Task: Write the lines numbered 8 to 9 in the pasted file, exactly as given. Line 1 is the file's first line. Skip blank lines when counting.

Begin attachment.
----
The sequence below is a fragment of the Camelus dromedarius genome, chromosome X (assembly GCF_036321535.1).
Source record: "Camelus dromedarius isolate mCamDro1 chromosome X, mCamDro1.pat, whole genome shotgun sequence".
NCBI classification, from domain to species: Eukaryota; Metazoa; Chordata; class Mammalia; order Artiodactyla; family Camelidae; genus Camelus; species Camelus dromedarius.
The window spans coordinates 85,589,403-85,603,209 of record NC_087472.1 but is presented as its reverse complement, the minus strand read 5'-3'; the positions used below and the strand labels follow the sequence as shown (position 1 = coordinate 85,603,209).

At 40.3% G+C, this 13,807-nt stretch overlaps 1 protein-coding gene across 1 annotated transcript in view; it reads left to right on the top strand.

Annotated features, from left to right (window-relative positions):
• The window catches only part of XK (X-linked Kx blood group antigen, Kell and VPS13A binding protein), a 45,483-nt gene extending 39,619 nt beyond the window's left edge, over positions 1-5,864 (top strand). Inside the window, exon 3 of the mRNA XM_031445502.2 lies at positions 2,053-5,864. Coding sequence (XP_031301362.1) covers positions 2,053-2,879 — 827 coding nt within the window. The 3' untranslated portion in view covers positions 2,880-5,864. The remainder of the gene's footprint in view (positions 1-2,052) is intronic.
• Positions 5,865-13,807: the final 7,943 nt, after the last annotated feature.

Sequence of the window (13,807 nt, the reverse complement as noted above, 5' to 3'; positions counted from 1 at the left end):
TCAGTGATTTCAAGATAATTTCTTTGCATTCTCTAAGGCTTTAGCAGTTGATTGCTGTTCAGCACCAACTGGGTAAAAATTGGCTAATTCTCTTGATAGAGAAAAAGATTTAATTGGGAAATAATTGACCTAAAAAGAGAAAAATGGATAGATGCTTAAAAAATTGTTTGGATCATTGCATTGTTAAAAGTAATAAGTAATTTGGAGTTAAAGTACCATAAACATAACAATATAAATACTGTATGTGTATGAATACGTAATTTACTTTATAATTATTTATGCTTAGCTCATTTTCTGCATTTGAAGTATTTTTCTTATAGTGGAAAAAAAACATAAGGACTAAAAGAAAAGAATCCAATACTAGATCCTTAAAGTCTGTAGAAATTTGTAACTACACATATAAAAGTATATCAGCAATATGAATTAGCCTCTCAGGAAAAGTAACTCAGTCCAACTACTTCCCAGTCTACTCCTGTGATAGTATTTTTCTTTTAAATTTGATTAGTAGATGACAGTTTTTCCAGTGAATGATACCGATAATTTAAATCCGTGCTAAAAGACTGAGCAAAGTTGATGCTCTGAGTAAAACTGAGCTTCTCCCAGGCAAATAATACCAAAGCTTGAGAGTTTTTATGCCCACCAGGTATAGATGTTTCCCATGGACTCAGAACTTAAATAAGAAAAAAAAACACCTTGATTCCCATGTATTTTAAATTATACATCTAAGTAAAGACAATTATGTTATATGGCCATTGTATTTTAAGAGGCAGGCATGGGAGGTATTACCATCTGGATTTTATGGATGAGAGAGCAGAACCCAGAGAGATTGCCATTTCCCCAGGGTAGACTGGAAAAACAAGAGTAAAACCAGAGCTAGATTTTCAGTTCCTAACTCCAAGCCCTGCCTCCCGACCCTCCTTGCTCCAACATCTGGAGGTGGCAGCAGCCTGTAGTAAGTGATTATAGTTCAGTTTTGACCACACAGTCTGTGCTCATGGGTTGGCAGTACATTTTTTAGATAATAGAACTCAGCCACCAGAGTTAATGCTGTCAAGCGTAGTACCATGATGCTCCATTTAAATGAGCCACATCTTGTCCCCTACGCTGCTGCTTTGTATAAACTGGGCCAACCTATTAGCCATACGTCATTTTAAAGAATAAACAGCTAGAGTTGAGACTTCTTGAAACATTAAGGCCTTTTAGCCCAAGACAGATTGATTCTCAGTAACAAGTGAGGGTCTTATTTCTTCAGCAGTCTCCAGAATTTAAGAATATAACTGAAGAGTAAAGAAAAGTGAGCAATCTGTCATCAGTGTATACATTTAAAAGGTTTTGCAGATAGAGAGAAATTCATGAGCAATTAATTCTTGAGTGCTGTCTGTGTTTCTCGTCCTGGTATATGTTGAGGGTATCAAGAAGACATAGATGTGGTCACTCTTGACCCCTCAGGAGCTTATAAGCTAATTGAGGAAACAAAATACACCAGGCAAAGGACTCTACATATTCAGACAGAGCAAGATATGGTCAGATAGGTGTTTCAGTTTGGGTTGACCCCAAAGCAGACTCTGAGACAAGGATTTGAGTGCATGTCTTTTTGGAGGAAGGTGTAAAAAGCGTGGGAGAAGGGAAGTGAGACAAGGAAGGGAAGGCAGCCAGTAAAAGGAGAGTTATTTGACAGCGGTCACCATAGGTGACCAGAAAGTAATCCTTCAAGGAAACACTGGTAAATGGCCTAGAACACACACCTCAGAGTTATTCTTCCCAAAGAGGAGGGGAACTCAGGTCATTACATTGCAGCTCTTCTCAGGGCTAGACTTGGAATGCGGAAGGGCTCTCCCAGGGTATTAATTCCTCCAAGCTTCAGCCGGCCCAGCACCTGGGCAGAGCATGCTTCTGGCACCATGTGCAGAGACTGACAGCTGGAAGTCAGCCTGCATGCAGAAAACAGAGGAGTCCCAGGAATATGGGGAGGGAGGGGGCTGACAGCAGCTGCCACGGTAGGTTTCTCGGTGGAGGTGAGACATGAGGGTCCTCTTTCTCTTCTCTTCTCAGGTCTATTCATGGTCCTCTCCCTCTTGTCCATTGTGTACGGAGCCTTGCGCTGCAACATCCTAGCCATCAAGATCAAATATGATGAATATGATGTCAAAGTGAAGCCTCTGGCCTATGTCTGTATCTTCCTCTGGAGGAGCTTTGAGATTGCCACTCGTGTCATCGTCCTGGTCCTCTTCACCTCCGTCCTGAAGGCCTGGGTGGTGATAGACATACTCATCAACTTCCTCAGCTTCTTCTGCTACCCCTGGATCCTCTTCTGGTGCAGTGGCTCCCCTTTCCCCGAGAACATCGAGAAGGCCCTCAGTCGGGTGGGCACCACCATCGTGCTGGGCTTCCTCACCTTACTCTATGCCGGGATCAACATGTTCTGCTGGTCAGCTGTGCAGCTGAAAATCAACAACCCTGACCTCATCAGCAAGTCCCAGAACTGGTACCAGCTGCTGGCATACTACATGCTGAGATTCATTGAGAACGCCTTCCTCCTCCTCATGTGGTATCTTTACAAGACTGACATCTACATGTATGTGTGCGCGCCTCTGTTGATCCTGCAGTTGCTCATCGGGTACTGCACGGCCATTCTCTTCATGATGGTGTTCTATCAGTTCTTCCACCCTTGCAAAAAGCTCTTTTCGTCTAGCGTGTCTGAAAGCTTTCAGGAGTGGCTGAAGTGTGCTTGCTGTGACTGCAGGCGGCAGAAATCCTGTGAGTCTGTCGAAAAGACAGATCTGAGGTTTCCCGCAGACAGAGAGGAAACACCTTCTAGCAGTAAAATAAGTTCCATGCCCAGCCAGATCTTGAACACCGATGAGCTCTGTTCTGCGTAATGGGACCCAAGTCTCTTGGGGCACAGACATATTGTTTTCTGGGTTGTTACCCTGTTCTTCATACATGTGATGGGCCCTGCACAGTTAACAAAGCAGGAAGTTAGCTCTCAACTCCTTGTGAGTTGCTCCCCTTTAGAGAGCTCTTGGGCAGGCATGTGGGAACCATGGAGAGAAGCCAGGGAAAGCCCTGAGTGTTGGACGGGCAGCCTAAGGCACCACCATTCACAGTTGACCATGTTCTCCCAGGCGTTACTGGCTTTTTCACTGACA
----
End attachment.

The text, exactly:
• Positions 5,865-13,807: the final 7,943 nt, after the last annotated feature.

Sequence of the window (13,807 nt, the reverse complement as noted above, 5' to 3'; positions counted from 1 at the left end):